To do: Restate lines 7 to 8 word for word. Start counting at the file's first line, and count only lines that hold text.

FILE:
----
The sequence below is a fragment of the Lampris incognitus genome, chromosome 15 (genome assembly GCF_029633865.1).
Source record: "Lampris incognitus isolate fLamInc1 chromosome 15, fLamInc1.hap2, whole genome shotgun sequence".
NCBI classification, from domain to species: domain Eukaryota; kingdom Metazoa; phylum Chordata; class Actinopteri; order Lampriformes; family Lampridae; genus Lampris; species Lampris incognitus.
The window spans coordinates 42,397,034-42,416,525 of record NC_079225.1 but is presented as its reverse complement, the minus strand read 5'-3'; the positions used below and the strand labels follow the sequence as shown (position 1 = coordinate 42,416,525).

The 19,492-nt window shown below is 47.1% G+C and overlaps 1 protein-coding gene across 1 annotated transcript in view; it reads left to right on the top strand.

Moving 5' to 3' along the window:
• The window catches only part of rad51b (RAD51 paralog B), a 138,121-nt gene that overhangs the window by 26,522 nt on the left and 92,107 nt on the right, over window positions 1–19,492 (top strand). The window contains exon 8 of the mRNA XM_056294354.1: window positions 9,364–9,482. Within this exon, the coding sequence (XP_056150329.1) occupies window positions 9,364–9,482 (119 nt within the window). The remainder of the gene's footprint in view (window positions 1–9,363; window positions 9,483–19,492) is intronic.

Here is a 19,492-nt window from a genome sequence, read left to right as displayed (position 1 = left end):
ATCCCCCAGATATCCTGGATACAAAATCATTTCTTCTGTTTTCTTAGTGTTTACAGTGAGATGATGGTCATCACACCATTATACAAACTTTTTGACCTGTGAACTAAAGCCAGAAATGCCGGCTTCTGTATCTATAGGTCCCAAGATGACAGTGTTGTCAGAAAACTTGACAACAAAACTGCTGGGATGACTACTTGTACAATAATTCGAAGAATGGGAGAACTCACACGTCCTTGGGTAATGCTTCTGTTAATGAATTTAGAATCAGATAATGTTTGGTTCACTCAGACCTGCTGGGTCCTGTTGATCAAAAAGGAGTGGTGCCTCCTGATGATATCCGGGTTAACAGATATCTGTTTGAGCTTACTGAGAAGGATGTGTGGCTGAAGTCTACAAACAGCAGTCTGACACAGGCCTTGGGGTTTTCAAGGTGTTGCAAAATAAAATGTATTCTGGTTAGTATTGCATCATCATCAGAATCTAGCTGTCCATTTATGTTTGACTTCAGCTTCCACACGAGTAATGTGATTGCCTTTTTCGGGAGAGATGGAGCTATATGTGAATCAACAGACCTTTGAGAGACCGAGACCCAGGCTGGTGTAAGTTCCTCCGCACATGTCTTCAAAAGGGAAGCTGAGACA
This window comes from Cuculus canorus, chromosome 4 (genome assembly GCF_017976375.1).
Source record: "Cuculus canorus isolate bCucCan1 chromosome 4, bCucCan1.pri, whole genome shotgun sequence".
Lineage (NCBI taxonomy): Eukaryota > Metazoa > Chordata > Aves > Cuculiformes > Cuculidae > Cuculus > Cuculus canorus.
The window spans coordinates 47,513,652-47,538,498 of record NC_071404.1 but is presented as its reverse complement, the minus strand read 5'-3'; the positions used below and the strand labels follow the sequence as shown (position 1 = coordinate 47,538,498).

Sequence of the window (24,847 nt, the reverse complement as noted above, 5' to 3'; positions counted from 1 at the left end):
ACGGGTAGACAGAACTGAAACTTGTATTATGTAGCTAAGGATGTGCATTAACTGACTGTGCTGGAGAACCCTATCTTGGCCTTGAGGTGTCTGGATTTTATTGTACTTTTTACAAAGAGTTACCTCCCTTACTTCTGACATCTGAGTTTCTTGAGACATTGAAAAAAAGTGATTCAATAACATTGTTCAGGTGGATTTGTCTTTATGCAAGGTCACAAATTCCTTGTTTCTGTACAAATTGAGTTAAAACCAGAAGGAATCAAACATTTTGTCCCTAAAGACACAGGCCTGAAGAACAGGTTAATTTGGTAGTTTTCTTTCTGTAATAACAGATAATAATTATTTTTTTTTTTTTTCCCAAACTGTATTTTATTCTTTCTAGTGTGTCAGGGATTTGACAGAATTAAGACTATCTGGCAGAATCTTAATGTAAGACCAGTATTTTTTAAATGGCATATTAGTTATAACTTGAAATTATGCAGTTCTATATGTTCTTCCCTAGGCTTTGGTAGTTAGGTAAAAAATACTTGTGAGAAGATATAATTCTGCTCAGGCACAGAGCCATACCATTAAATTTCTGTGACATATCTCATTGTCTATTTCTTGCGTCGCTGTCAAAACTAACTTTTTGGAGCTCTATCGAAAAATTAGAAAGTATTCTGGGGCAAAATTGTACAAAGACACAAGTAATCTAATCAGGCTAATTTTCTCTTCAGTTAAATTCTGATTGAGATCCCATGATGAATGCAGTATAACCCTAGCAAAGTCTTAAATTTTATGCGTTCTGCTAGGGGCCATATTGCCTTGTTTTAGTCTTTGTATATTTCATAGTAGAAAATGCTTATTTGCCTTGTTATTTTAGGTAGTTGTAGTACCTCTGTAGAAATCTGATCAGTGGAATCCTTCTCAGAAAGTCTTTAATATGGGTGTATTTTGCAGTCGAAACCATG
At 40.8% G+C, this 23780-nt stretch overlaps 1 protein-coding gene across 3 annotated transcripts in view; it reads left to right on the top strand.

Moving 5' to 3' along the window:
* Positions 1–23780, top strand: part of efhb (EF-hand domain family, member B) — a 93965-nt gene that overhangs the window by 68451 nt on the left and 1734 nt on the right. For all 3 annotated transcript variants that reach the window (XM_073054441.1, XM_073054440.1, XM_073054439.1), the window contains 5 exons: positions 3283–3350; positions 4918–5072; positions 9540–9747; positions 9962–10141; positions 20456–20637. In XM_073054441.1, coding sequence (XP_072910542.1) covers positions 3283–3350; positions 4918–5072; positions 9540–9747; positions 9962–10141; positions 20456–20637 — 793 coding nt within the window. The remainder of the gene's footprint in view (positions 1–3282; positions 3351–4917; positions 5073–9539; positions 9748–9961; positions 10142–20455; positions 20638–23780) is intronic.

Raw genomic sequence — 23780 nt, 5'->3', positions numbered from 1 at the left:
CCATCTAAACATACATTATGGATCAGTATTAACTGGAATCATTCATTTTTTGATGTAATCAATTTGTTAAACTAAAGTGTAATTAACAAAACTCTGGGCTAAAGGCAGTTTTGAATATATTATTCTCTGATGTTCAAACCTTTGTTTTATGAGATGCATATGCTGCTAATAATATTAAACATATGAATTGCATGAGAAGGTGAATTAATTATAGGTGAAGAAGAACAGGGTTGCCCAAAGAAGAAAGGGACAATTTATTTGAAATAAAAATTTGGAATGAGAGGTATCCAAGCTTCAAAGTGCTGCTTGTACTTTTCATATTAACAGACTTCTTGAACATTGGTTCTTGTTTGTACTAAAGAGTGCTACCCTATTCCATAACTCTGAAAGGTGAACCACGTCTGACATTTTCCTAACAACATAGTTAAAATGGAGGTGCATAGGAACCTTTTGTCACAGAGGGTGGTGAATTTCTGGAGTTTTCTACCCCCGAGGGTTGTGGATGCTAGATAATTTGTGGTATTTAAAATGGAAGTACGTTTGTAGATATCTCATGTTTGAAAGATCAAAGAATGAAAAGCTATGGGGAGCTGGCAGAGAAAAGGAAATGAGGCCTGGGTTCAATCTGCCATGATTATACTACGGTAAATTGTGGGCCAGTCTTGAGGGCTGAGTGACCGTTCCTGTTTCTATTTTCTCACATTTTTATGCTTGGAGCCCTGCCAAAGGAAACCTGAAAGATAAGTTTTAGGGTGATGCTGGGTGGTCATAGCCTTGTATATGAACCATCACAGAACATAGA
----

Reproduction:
• The window catches only part of rad51b (RAD51 paralog B), a 138,121-nt gene that overhangs the window by 26,522 nt on the left and 92,107 nt on the right, over window positions 1–19,492 (top strand). The window contains exon 8 of the mRNA XM_056294354.1: window positions 9,364–9,482. Within this exon, the coding sequence (XP_056150329.1) occupies window positions 9,364–9,482 (119 nt within the window). The remainder of the gene's footprint in view (window positions 1–9,363; window positions 9,483–19,492) is intronic.

Here is a 19,492-nt window from a genome sequence, read left to right as displayed (position 1 = left end):